Ca isotopes in carbonate sediment and pore fluid from ODP Site 807A: The Ca 2+(aq)-calcite equilibrium fractionation factor and calcite recrystallization rates in Pleistocene sediments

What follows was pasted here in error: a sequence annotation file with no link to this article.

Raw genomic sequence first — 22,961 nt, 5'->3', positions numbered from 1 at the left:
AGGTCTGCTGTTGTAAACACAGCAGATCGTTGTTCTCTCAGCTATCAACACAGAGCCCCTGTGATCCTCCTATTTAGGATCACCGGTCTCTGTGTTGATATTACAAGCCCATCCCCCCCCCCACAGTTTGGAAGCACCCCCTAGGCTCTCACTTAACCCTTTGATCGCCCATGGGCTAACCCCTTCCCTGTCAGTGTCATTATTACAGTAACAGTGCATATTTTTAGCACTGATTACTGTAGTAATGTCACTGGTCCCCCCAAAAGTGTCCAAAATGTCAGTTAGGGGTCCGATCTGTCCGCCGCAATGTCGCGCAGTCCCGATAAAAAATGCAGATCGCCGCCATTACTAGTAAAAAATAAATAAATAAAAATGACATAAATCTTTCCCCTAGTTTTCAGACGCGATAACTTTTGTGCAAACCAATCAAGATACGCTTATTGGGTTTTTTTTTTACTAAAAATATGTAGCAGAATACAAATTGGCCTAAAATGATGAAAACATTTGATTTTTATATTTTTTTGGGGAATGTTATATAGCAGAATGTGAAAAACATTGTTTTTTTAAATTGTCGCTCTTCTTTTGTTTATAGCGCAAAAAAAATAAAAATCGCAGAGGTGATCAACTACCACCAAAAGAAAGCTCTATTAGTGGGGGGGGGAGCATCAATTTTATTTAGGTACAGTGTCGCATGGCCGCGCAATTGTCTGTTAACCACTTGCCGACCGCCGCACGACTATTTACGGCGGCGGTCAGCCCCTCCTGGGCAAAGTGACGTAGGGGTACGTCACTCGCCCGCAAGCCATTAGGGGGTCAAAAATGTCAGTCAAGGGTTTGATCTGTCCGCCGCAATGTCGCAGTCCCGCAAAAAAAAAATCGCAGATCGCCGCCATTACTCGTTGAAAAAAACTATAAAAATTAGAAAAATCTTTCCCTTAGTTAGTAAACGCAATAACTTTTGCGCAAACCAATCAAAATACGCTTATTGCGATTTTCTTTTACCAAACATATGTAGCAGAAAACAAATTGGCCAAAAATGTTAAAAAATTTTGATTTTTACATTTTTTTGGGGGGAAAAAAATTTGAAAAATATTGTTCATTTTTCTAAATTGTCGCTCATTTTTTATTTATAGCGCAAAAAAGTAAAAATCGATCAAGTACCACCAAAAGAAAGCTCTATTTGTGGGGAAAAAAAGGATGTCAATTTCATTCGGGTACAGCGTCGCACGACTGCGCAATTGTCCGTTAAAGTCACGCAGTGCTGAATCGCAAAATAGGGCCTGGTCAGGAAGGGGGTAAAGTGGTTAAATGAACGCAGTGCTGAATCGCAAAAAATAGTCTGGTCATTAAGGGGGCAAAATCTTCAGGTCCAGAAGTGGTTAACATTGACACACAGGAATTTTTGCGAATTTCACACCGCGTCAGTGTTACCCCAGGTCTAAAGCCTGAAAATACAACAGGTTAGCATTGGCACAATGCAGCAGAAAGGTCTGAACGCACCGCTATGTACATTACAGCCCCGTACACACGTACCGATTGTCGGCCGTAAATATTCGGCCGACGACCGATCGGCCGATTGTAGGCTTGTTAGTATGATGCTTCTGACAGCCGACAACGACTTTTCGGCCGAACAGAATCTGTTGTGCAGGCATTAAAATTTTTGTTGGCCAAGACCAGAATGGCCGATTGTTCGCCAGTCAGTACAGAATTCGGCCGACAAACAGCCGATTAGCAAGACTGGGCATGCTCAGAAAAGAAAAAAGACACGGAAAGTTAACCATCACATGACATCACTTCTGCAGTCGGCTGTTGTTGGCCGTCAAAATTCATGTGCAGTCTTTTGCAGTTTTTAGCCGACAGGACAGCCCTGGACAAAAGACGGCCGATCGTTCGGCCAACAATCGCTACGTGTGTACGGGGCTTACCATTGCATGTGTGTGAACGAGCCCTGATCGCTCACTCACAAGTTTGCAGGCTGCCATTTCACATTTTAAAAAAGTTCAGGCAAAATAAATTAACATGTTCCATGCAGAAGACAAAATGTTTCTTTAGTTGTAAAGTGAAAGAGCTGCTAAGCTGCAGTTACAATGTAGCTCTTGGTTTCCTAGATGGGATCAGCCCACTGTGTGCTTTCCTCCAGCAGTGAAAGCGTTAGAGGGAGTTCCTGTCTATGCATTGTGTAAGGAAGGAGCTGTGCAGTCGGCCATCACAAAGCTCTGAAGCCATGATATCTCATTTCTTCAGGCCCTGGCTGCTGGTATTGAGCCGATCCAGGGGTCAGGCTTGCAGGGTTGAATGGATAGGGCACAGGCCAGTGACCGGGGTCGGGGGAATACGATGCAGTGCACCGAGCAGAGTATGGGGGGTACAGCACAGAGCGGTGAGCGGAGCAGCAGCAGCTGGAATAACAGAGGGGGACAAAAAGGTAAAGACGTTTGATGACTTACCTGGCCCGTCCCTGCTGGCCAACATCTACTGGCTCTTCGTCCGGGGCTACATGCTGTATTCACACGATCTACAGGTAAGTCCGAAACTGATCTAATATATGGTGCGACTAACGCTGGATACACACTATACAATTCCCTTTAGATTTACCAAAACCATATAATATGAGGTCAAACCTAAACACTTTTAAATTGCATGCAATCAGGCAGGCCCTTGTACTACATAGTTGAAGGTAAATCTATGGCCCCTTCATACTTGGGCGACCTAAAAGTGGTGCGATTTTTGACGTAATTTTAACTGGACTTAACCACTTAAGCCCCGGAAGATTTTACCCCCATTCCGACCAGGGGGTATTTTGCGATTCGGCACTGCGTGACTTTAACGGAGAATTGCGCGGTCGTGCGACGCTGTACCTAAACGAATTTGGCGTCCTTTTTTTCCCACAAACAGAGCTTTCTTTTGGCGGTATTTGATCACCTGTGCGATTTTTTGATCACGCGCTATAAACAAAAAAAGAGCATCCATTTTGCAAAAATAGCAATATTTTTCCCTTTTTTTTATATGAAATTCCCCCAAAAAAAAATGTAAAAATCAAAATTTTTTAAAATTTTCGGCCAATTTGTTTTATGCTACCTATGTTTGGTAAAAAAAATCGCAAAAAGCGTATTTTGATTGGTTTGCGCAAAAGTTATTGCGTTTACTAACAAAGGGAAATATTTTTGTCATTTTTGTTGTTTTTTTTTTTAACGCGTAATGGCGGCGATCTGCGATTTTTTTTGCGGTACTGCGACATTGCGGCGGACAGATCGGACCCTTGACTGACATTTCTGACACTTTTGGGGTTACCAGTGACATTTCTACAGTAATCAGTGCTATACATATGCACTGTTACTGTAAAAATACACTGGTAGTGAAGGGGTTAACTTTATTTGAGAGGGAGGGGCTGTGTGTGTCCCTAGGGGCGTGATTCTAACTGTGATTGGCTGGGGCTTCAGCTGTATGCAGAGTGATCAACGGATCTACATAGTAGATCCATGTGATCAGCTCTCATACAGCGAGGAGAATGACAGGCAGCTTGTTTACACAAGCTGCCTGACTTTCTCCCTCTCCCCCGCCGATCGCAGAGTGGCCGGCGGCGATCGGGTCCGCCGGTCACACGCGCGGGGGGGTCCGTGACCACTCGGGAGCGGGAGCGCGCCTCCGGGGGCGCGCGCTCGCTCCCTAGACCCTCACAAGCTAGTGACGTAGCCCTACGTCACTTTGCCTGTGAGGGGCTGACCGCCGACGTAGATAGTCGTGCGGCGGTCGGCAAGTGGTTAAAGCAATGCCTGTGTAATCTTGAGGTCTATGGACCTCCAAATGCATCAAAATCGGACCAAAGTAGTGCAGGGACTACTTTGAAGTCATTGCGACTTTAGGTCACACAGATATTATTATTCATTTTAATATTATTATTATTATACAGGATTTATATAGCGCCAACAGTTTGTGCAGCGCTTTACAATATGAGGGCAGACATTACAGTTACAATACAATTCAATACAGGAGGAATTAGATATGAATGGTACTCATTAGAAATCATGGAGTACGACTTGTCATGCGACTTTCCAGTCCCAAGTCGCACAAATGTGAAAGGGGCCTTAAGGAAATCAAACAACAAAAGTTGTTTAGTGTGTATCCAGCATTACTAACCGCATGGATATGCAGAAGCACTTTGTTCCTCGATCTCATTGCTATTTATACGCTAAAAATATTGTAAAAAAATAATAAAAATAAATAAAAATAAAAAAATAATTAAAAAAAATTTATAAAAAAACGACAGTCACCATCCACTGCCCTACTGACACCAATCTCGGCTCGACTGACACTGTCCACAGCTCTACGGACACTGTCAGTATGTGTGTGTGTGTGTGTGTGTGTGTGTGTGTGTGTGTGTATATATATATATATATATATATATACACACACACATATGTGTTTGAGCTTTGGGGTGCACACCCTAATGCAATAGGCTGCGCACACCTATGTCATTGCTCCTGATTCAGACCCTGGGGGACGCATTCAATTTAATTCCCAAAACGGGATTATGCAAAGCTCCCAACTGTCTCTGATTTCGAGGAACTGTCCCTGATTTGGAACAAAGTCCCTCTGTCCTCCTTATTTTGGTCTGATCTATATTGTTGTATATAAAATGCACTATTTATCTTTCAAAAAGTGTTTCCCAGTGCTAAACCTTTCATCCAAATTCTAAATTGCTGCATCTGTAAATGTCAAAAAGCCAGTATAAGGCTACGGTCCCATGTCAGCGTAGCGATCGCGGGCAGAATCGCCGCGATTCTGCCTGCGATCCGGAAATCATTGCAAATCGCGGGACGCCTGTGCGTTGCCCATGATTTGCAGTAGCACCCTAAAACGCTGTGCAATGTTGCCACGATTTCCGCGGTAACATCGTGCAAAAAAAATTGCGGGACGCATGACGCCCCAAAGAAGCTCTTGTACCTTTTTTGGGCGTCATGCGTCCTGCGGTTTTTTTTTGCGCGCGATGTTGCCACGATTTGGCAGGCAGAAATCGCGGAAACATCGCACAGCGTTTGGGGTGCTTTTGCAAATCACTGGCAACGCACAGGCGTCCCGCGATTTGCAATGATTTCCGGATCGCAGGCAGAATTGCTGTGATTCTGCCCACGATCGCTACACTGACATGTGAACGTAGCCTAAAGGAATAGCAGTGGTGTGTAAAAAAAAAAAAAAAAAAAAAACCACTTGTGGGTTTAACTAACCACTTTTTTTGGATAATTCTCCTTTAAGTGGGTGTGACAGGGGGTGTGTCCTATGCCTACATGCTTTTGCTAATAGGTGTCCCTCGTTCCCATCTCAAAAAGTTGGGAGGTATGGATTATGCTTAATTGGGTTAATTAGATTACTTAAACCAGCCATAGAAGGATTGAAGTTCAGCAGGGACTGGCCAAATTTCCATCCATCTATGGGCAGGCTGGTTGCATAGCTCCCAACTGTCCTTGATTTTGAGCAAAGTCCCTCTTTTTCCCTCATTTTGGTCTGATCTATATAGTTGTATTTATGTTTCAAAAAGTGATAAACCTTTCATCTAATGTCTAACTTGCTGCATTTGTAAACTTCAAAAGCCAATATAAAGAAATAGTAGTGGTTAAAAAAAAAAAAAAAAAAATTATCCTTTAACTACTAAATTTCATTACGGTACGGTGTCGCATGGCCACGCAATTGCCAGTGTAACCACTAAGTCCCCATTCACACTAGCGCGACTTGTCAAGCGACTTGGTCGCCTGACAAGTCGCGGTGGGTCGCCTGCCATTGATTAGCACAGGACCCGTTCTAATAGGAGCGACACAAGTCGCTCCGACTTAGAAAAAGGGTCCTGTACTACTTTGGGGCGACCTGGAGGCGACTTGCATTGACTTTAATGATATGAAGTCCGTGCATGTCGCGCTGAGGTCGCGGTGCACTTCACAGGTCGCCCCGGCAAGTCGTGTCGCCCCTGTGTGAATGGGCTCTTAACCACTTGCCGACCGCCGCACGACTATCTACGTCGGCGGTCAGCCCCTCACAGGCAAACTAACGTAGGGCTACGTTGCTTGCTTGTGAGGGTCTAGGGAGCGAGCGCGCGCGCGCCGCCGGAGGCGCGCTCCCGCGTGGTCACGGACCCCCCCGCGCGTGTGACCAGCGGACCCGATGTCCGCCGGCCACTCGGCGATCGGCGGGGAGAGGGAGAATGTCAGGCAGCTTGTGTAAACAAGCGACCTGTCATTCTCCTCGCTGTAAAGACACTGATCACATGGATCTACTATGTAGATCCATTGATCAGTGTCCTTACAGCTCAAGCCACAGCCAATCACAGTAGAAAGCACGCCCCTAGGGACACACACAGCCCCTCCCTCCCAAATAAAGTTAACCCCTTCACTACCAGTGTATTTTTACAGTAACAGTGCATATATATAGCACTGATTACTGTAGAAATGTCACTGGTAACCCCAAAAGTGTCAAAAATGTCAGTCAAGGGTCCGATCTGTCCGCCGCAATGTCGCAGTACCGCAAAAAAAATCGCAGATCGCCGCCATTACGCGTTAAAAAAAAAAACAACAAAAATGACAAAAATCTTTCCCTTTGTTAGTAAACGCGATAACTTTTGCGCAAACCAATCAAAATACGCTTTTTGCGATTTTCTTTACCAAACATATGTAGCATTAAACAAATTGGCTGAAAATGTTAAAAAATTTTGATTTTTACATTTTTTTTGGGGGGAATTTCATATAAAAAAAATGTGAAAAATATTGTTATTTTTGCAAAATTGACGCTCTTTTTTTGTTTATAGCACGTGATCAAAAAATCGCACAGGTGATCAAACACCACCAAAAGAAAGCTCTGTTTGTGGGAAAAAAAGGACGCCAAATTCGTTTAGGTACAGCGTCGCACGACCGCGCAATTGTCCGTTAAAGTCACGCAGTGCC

The calcium isotopic compositions (δ 44Ca) of 30 high-purity nannofossil ooze and chalk and 7 pore fluid samples from ODP Site 807A (Ontong Java Plateau) are used in conjunction with numerical models to determine the equilibrium calcium isotope fractionation factor ( αs-f) between calcite and dissolved Ca 2+ and the rates of post-depositional recrystallization in deep sea carbonate ooze. The value of αs-f at equilibrium in the marine sedimentary section is 1.0000 ± 0.0001, which is significantly different from the value (0.9987 ± 0.0002) found in laboratory experiments of calcite precipitation and in the formation of biogenic calcite in the surface ocean. We hypothesize that this fractionation factor is relevant to calcite precipitation in any system at equilibrium and that this equilibrium fractionation factor has implications for the mechanisms responsible for Ca isotope fractionation during calcite precipitation. We describe a steady state model that offers a unified framework for explaining Ca isotope fractionation across the observed precipitation rate range of ∼14 orders of magnitude. The model attributes Ca isotope fractionation to the relative balance between the attachment and detachment fluxes at the calcite crystal surface. This model represents our hypothesis for the mechanism responsible for isotope fractionation during calcite precipitation. The Ca isotope data provide evidence that the bulk rate of calcite recrystallization in freshly-deposited carbonate ooze is 30-40%/Myr, and decreases with age to about 2%/Myr in 2-3 million year old sediment. The recrystallization rates determined from Ca isotopes for Pleistocene sediments are higher than those previously inferred from pore fluid Sr concentration and are consistent with rates derived for Late Pleistocene siliciclastic sediments using uranium isotopes. Combining our results for the equilibrium fractionation factor and recrystallization rates, we evaluate the effect of diagenesis on the Ca isotopic composition of marine carbonates at Site 807A. Since calcite precipitation rates in the sedimentary column are many orders of magnitude slower than laboratory experiments and the pore fluids are only slightly oversaturated with respect to calcite, the isotopic composition of diagenetic calcite is likely to reflect equilibrium precipitation. Accordingly, diagenesis produces a maximum shift in δ 44Ca of +0.15‰ for Site 807A sediments but will have a larger impact where sedimentation rates are low, seawater circulates through the sediment pile, or there are prolonged depositional hiatuses.